Funeral Planning After Pregnancy Loss

Angel guardian sleeping on the grave

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Depending on how far along in pregnancy you are at the time of your loss, you'll have several choices about what to do for your baby's final disposition. 

However, at any stage of pregnancy loss, you can and may want to have a funeral or memorial service. Some people do not want to have a funeral. If this is you, honor yourself and your wishes.

There is no "right" and "wrong" when it comes to funerals after a miscarriage or stillbirth. It is best to do what is best for you, not what would be best for someone else.

Why a Funeral?

Funerals can be an important part of the grieving process for people who have experienced a loss. A funeral provides a way to say goodbye and to honor the memory of a loved one.

It may sound overwhelming to have a room full of people to face after losing your baby, but you might also find it easier to see everyone in a short period of time.

A funeral may help you find closure—an important step in your emotional recovery from a miscarriage or stillborn birth.

Although you may have said your goodbyes at the hospital, some people find that a funeral allows them to have a final and satisfying goodbye.

Depending on how far along you were at the time of your loss, and particularly for stillborn babies, a funeral can you you the chance to see your baby one last time.

Even before the event, the act of making funeral arrangements can be therapeutic for some parents.

For example, making arrangements gives you an opportunity to make decisions for your baby—something you may not have been able or allowed to do when you were in the hospital. Funeral planning also helps some people cope with a sudden loss.

Don't Feel Rushed

Take as long as you need to plan. It's not unusual for families to need a week to complete funeral arrangements.

It can help to tell well-meaning family and friends that you want to make all the choices—no matter how long it takes. If you don't clarify what you want and need, they may assume you're overwhelmed and try to take over the planning.

Don't let anyone rush you into a service before you are ready and satisfied with all your decisions. This is especially important when you are in physical recovery and healing after pregnancy loss. You need to be feeling well enough to sit through the service and be well-rested enough to be around your family and friends.

Trust Your Instincts

Many funeral directors are sensitive to the wants and needs of parents after a loss.

For example, if you want to be involved in dressing your baby for the funeral, say so. If you'd rather not, don't feel forced to do so.

You can also ask the funeral home staff to take extra footprints or collect locks of hair for you, if possible.

If you want pictures of your baby at any point in the preparations or at the time of the funeral, speak up. You may want to designate a friend to operate the camera.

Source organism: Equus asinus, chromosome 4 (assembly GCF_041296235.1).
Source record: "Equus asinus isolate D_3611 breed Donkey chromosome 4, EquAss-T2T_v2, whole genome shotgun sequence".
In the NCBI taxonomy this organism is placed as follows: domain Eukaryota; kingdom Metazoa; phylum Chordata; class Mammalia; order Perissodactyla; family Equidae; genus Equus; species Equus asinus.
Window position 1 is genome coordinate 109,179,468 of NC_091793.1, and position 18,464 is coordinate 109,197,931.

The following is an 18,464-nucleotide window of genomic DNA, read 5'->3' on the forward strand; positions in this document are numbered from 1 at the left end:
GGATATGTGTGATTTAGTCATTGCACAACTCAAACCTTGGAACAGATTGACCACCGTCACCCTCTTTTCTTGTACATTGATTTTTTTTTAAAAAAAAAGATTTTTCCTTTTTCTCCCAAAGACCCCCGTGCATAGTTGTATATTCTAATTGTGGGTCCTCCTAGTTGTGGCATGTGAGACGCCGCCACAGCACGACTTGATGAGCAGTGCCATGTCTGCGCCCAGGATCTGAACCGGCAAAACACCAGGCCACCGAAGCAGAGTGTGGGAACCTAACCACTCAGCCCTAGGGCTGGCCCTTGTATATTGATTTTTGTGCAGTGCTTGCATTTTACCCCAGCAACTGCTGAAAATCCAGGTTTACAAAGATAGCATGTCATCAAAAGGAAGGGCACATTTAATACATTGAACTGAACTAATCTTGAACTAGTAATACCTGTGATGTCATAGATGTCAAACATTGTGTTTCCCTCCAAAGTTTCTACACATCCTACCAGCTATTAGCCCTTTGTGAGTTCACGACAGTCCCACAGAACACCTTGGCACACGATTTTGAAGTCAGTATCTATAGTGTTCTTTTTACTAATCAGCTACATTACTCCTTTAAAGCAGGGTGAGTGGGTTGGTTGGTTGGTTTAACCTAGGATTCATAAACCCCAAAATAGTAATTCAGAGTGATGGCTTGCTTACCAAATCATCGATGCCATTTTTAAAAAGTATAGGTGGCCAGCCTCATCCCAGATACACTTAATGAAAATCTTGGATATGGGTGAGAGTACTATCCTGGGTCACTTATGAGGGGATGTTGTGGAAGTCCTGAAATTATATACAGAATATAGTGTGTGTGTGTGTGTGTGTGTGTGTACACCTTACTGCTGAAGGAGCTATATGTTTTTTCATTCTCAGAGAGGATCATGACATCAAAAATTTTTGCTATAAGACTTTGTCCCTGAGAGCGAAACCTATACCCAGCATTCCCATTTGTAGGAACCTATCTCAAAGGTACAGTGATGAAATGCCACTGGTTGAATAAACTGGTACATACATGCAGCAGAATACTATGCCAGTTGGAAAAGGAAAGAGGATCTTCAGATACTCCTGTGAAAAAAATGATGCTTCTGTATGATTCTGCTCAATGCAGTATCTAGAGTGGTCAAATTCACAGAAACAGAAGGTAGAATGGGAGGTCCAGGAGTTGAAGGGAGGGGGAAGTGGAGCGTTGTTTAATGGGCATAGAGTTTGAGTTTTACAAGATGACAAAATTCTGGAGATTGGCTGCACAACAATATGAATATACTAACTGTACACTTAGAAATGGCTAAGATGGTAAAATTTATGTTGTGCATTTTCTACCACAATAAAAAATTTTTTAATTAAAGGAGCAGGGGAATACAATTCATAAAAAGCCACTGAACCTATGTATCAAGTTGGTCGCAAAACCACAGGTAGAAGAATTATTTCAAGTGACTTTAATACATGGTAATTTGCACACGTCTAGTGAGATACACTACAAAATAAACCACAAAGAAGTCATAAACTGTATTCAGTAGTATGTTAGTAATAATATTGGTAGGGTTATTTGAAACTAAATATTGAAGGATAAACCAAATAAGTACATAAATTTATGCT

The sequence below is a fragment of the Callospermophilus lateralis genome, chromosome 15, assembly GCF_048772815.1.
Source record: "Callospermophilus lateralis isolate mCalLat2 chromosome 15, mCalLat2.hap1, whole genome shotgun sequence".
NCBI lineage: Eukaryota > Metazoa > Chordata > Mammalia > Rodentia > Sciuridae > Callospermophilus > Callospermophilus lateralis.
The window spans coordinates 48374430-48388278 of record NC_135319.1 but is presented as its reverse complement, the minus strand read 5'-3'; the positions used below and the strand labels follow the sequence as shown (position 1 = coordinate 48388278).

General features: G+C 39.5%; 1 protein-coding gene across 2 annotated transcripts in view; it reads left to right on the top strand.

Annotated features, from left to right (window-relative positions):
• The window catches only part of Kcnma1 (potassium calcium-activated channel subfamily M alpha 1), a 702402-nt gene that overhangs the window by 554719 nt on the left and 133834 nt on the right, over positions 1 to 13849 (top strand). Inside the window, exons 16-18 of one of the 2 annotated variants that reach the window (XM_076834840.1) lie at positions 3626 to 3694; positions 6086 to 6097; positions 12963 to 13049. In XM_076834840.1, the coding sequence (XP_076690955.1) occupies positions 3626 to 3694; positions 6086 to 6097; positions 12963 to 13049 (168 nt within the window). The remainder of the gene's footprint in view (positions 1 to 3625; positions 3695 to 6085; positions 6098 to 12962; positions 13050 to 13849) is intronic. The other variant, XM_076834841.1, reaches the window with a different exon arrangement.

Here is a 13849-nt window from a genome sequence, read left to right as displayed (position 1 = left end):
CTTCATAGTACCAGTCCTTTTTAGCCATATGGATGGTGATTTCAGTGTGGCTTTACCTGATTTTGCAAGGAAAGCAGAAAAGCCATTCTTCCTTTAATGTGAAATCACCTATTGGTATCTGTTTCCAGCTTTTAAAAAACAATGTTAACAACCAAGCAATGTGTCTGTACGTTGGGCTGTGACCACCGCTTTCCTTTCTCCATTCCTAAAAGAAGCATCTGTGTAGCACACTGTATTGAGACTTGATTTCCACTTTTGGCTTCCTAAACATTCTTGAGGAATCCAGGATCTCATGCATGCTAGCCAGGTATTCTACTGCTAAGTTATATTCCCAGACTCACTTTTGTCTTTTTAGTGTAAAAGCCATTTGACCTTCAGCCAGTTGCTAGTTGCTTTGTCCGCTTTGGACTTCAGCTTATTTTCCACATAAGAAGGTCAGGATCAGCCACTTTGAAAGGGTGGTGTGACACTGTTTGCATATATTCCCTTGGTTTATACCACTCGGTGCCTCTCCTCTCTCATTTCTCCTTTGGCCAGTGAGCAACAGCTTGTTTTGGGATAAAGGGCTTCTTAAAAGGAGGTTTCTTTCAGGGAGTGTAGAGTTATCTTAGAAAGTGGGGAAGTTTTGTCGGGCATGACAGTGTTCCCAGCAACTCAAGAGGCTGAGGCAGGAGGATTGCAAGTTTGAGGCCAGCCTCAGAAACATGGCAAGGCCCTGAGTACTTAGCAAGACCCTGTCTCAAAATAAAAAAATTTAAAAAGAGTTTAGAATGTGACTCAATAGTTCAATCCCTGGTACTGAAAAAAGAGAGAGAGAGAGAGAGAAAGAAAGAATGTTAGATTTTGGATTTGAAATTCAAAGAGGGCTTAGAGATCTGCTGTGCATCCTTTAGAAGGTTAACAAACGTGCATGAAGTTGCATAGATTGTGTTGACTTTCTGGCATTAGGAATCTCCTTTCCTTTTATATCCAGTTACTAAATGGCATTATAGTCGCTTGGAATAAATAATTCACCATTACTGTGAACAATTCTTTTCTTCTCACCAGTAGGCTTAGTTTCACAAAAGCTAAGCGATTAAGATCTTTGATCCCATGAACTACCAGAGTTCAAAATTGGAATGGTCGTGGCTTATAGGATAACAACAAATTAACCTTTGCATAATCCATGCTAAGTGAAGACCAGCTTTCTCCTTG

Don't let other people tell you it's inappropriate or morbid to have these pictures taken. Many people take photos, even if they were discouraged from doing by friends and family. Photos can be a great comfort to parents later on.

The most important thing to keep in mind is that the funeral is your way of honoring yourself and your baby.

If you choose to have a service, it can be as long or as short as you choose. The timeline of the day will depend somewhat on what you wish to include.

Some people find meaning in a Christian reading for the service, whereas others prefer non-religious readings. You may simply opt for a moment of silence.

While you are honoring your baby, funerals are meant for those who are living, not those who have passed. While funeral services are often emotional and can be sad at times, they can also be a chance for you to be surrounded by the love and joy of the people in your life.

Where Should I Have the Funeral?

You can hold a funeral in any place that you feel comfortable. The funeral home will have viewing rooms, or you can make arrangements with your church. You can also have a short graveside services if your baby will be buried.

Some families choose to have the service at their house or in a public place, like a beach or garden. If you do want to use public areas, make sure that the funeral director is aware of your plan (as they are responsible for obtaining any necessary permits).

Honoring Your Baby

A funeral can be a positive experience and can help you through the grieving process after your loss. Whether you had a miscarriage or stillbirth, a special ceremony to honor your baby's memory—even if it's informal and in your own home—can be a healing experience.

Even if you do not choose to have a funeral, there are many other ways that you can memorialize your baby. You may even come up with a tradition of your own to honor their memory.

4 Sources
Verywell Family uses only high-quality sources, including peer-reviewed studies, to support the facts within our articles. Read our editorial process to learn more about how we fact-check and keep our content accurate, reliable, and trustworthy.
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Additional Reading

By Elizabeth Czukas, RN, MSN
Elizabeth Czukas is a writer who who has worked as an RN in high-risk obstetrics, antepartum care, and with women undergoing pregnancy loss.